"Every couple is different," says Heap. "Diets vary so much from couple to couple. I go into the real nitty gritty. I look at test results and deficiencies. I do a nutrient profile to see what their fats look like. Their basic levels of nutrients. Iron, zinc, the things that are really important to fertility. And then I tailor the diet around that."

Because of this, she can't recommend an exact formula for any one couple to follow. But there are some things that she says are non-negotiables for ANY couple who want to increase their fertility health. Her recommendations include giving up caffeine and alcohol completely, increasing your protein and switching to at least 80 percent organic food. She also recommends a huge increase in your vegetable intake. "Most women have about three to four servings of vegetables a day. I get them to eat about 10," she said.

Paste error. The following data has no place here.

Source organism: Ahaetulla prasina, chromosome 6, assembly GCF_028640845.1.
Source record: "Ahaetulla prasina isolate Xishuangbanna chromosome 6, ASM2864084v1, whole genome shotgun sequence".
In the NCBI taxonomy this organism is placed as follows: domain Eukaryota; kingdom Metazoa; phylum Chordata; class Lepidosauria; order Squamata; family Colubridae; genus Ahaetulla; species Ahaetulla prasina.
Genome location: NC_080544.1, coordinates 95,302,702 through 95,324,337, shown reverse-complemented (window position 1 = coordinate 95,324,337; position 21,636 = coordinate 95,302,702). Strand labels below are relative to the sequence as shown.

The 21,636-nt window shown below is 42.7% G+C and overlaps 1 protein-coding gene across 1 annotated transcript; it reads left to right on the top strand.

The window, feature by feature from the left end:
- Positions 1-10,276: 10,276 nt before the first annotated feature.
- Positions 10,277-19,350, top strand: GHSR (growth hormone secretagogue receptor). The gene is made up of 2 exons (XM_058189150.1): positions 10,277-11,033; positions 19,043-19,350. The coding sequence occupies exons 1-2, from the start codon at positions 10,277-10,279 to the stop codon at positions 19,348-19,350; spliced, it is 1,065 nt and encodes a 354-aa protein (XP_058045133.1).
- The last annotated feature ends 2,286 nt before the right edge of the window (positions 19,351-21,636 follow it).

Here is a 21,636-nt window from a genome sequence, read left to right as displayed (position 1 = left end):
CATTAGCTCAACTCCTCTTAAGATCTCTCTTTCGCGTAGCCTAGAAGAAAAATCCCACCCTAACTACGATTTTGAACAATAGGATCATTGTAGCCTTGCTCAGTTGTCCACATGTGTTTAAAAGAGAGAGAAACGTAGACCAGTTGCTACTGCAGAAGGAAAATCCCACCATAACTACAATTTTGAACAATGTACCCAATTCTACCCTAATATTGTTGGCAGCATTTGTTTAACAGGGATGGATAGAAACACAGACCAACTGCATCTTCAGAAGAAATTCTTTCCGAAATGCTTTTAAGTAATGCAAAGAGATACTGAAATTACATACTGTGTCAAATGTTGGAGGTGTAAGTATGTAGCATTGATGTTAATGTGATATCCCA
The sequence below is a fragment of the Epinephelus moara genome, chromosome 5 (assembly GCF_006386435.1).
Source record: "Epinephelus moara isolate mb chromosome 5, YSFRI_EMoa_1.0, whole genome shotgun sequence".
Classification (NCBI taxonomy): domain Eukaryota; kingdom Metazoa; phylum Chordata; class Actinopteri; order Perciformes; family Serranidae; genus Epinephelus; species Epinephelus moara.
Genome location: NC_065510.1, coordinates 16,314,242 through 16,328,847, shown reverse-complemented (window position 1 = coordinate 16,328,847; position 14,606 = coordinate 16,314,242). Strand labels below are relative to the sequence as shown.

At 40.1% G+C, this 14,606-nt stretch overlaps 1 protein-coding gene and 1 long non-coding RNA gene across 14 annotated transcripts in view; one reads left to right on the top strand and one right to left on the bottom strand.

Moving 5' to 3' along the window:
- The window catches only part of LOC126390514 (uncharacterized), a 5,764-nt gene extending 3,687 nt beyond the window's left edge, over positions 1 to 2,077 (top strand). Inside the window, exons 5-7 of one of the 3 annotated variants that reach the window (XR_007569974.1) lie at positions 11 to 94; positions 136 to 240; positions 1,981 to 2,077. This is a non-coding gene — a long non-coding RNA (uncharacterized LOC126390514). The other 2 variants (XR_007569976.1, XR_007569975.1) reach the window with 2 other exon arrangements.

"You're born with all of the eggs that you have. But what you eat can cause fluid membranes to be hard. It's about having the right level of nutrients so that you can improve that. You can make a change to the outer layer of the eggs and improve the egg quality by the right kind of nutrients," says Heap.

The compromise

Sometimes, traditional and non-traditional methods work best when combined. At least that's the stance of Sami David, M.D., a reproductive endocrinologist and Jill Blakeway, L.Ac, a Licensed Acupuncturist and Board Certified Herbalist. They wrote a book together called, Making Babies: A Proven 3-Month Program for Maximum Fertility that recommends using both western and eastern medicine to dramatically increase your chances of fertility.

The book follows a regimen that actually changes with a woman's cycle, asserting that there are certain foods that are advantageous to each phase.